I was very lucky last weekend. I got to spend almost five hours cooking and eating. Heaven. Absolute heaven. I realise that may not be everyone’s idea of the perfect Saturday, the cooking part at least, but for me it most definitely is.
For the last few years I have done at least one cookery class a year as I get my gorgeous husband to buy me a class for my birthday or Christmas. It always makes me very happy and I come home full of new ideas and things to make. Although my husband’s workmates joke that he should get me an ironing course next, I remain a domestic goddess only as far as cooking goes, and I’m sure Nigella would agree that that’s the way it should be.
Anyway, this year’s class was at the Cookery School at Little Portland Street. There were just 7 of us in the class and we were divided into three groups which meant it was nice and small and everyone had lots of opportunity to be fully involved in the cooking. Altogether we made about 14 dishes, with each group making about 5 each. We kept stopping to see what the other groups were doing so that we would be able to make all the dishes ourselves later. The title of the class was outdoor eating and included dishes such as:
Spinach, rice and herb flan
Homemade mayonnaise and coleslaw
Asparagus and pea salad
Pasta pesto salad
Spatchcocked grilled poussin
Potato, cheese and herb pasties
I took lots of photos and they can be seen at the bottom of this post. I especially liked the pasties and the spatchcocked poussin but everything was good. I was also impressed by how easy it was to make the terrine, something I’d never considered making before. By the time I left at about 2:45 I was so full I could hardly move. In fact, I had eaten so much that I couldn’t eat anything when I was out with friends in the evening and the only food I ate for the rest of the day was a slice of toast before going to bed at about midnight.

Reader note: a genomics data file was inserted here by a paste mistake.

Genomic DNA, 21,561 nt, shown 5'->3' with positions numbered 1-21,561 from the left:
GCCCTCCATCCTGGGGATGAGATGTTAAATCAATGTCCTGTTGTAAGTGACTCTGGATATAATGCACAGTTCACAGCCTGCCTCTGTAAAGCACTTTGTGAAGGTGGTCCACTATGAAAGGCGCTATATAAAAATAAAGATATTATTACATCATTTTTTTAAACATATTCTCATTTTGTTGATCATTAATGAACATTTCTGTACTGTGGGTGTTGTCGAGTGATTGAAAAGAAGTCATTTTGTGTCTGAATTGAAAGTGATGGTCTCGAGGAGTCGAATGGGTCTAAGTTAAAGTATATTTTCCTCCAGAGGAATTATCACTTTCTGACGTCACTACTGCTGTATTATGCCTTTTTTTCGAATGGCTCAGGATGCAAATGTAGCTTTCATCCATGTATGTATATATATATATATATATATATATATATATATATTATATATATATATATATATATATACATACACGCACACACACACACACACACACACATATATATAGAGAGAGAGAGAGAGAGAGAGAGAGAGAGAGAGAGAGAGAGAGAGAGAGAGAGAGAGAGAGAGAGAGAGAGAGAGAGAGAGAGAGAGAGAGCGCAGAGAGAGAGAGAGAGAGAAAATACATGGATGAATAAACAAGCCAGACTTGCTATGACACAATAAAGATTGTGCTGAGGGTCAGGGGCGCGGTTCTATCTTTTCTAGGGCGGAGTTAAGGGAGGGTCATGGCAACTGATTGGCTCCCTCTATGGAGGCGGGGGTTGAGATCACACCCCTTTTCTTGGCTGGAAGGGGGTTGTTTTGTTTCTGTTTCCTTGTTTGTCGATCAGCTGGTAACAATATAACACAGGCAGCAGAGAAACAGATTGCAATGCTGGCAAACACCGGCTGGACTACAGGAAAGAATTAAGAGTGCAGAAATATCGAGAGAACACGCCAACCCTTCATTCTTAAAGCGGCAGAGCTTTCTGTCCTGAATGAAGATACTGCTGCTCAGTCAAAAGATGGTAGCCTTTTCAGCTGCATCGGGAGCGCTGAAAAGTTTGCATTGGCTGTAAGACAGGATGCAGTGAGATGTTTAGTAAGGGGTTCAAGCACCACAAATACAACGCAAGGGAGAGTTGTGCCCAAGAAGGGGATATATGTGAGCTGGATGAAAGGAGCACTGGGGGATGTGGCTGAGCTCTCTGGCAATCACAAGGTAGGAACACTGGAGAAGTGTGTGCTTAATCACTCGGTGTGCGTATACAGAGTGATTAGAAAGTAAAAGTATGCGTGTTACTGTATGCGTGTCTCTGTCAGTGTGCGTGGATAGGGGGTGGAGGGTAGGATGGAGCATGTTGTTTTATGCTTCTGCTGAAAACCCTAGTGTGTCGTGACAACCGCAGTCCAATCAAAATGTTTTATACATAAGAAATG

So would I do another course at Little Portland Street? Definitely, but probably a more advanced one. Although I love doing cookery classes and courses, I feel I’ve reached the stage where I need a more advanced class. As I said above, the class was fantastic and I’d thoroughly recommend it, especially for relatively inexperienced cooks. Also, because of the amount of dishes made in relation to the time spent in the class, I feel that this course compares well to other similar courses.
There was one thing I didn’t do quite as well as I wanted on the course. It’s a long time since I’ve made proper pastry and mine was a little too crumbly and dry when making the pasties. As a result, ever since last Saturday I’ve been wanting to make pastry again, and to make pasties, which I just love. However, I didn’t want to make exactly the same ones, so I’ve fiddled with the recipe and adapted it almost completely and ended up with the cheese and mushroom pasties you see below.
Ingredients – Makes 4
100g butter or margarine
100g raw potato, cubed
60g cheese, grated
Egg yolk (optional)
How to make Cheese and Mushroom Pasties
1. Add a pinch of salt to the flour. Mix the butter into the flour with your fingertips until it is like breadcrumbs.
2. Add a small dash of iced water. Bring the mixture together with your fingers so that it forms a ball.
3. Put it in the fridge for at least half an hour.
4. Fry the onions in a saucepan until soft. Add the mushrooms. Cook until the mushrooms have reduced in size and any liquid released by the mushrooms has evaporated. Leave to cool.
5. Mix together the potato, mushrooms and onions and cheese. Season.
6. Roll the pastry until about 1/2 cm thick. Put a small plate or saucer onto the pastry and cut around it with a knife.
7. Put a spoonful of the filling into the middle of the pastry circle and bring the opposite sides together. Pinch both sides of the pastry together so it forms a small parcel with no gaps.
8. I forgot this stage, but ideally brush a little egg yolk onto the pasty so it turns golden as it cooks.
9. Bake in the oven at about 190 for 40 minutes.